Tip #36: Next time anxiety bombards you with What ifs?, ask yourself: So what?
The why: It is a universal truth (believe me, I’ve checked with the intergalactic federation of correctness) that one of the most anxiety-inducing questions ever to be asked is: What if?
What if I go on stage to make a speech and all my clothes fall off?
What if I take a trip to another country and get lost?
What if I ask someone on a date and they just laugh and I’m posted on their family group chat to be ridiculed?
What if I say yes to this party and I have no one to speak to?
When you have anxiety, almost everything you intend to do is followed by the phrase “What if?”
Your mind, with its brilliant and limitless imagination, then concocts a series of equally awful and terrible scenarios which span the entire realm of possibility, from public humiliation all the way to some sort of firey death.
It’s amazing the power of one little question, isn’t it?
Those two words have stopped me from travelling the world, being open with my feelings, leaving behind toxic people, submitting my poetry to competitions, saying yes to exciting social events with people I love and very nearly stopped me from even beginning this blog.
The words ‘what if?’ are immediately associated with fear, and all the things that could go wrong.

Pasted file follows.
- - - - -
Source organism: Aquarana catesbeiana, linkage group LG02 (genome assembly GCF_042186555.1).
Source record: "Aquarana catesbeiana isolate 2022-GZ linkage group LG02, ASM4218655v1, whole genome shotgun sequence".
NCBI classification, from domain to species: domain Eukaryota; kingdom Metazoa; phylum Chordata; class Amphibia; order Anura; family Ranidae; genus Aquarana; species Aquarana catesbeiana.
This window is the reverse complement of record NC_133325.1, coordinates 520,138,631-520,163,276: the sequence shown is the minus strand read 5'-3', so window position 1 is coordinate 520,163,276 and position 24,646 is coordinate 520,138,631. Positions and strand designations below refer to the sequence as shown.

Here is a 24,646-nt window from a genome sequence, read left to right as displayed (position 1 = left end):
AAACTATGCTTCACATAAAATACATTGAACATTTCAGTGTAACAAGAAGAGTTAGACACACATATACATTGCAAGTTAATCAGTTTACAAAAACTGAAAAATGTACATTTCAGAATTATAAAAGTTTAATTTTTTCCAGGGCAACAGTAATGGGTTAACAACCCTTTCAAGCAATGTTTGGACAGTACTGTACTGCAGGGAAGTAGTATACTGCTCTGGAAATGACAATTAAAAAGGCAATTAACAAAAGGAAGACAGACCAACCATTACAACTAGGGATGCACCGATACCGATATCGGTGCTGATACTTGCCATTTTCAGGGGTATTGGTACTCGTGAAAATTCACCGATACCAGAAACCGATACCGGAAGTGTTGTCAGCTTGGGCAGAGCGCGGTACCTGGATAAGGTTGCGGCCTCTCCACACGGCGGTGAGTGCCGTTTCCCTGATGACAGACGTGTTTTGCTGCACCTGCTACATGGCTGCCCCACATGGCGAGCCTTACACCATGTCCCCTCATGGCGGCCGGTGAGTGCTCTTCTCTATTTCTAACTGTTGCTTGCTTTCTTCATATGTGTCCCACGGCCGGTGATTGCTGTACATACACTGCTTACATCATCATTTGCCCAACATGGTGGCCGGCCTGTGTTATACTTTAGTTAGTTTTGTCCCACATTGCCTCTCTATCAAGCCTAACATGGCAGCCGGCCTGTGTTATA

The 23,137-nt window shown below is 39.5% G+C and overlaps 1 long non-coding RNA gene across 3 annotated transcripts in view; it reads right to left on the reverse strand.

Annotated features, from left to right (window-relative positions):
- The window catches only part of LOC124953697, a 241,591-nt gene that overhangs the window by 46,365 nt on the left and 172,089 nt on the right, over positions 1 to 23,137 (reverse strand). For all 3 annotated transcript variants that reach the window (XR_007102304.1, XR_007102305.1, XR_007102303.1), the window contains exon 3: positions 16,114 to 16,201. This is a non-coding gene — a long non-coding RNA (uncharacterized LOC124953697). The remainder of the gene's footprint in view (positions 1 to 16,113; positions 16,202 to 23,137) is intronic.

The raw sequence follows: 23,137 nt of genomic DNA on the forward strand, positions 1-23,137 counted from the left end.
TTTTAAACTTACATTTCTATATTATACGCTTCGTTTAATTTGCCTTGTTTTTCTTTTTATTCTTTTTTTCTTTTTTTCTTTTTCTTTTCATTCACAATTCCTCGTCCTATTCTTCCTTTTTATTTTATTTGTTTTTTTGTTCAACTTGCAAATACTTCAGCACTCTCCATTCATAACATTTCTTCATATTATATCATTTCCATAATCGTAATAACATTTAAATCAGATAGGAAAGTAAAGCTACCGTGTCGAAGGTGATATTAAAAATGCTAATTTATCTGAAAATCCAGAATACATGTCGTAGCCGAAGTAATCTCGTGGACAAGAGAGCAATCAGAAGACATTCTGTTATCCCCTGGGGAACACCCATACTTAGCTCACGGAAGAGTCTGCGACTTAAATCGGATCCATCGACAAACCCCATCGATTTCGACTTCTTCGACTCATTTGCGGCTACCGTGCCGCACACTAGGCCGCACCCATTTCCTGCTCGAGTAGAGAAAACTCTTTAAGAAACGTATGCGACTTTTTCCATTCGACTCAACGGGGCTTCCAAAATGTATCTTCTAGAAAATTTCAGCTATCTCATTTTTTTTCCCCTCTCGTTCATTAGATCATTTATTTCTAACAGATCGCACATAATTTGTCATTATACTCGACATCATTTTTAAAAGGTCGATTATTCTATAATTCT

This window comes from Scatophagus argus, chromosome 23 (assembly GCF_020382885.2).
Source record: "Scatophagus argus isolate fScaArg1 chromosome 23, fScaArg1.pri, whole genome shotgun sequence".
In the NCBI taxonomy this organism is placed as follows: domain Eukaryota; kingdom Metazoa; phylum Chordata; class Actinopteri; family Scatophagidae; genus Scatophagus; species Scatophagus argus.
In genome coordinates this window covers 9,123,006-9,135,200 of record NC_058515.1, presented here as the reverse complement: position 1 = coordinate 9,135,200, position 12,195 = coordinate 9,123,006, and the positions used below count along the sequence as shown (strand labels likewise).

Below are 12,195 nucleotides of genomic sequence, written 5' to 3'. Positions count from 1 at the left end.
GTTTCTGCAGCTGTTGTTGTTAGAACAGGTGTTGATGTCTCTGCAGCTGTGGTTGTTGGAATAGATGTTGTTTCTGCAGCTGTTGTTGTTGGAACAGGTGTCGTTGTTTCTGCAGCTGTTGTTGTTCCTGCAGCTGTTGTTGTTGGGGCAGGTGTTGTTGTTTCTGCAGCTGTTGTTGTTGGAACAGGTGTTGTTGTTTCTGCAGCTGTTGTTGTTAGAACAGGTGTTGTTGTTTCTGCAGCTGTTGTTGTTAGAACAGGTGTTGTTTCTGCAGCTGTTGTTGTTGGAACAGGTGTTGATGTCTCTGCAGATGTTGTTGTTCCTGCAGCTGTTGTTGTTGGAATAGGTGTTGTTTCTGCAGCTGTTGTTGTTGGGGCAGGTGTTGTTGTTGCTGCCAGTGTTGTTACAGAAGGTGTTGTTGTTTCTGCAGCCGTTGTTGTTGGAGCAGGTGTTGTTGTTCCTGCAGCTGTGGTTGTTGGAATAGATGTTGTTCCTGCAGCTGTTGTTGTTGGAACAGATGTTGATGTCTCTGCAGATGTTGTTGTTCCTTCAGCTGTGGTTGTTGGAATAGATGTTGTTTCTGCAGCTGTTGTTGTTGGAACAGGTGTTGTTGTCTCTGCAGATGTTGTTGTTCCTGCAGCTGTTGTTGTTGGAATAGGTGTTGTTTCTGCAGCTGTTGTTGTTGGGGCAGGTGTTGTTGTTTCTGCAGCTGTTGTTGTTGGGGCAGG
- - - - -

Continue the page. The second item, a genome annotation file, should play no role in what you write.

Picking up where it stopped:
So how do we defeat these evil little letters?
There are two weapons we can use here in our anti-anxiety arsenal to overcome them.
First, you can flip the script and turn that negative into a positive like some kind of awesome alchemist.
Next time you’re about to do something and that little voice of self-doubt comes bursting in with a 100 piece symphony orchestra singing ‘What if?’ in operatic high-pitched tones:
Instead of thinking of what could go wrong, think of what could go right.
What if I go on stage and make a brilliant speech that inspires the masses?
What if I travel to this amazing place and have a life-changing experience?
What if they say yes to the date and we get married? (Okay, maybe slow down a little with this one, but you get the point).
Turn the negative what ifs into visualising the best case scenario for every situation.
Reprogramme your mind to see the positive outcomes, rather than just the highly-unlikely awful ones.
Because yes, sometimes things go wrong.
But if the best-case scenario that you’ve visualised in your mind’s eye is so brilliant, it’s worth doing.
Second, turn those ‘what ifs?’ into ‘so whats?’
The second line of attack is to get rid of those words altogether, and transform them into a more positive, brave and bring-it-on phrase: So what?
Let your mind create all the awful, horrible, humiliating scenarios it can. Then turn to it, chin up, chest puffed and say ‘So what?’
So what if the worst-case scenario happens?
Come up with a solution.
Make contingency plans in your head for if things go bad, so then when you go into the situation, you feel prepared and not scared.
Know that you will get through it anyway.
Even if things do go wrong, which they probably will not, for whatever reason, know that it will be okay. It’s not the end of the world. In five years time, you probably won’t even remember it happened.
Asking so what? does two things.
- It forces your mind to adopt a ‘bring it on’ attitude that reduces your anxiety and puts you in fight, not flight, mode.
- It tells your mind that you aren’t afraid. That even if things go wrong, you trust yourself enough to know that you will be fine.
Plus, mistakes make for great (and hilarious) anecdotes.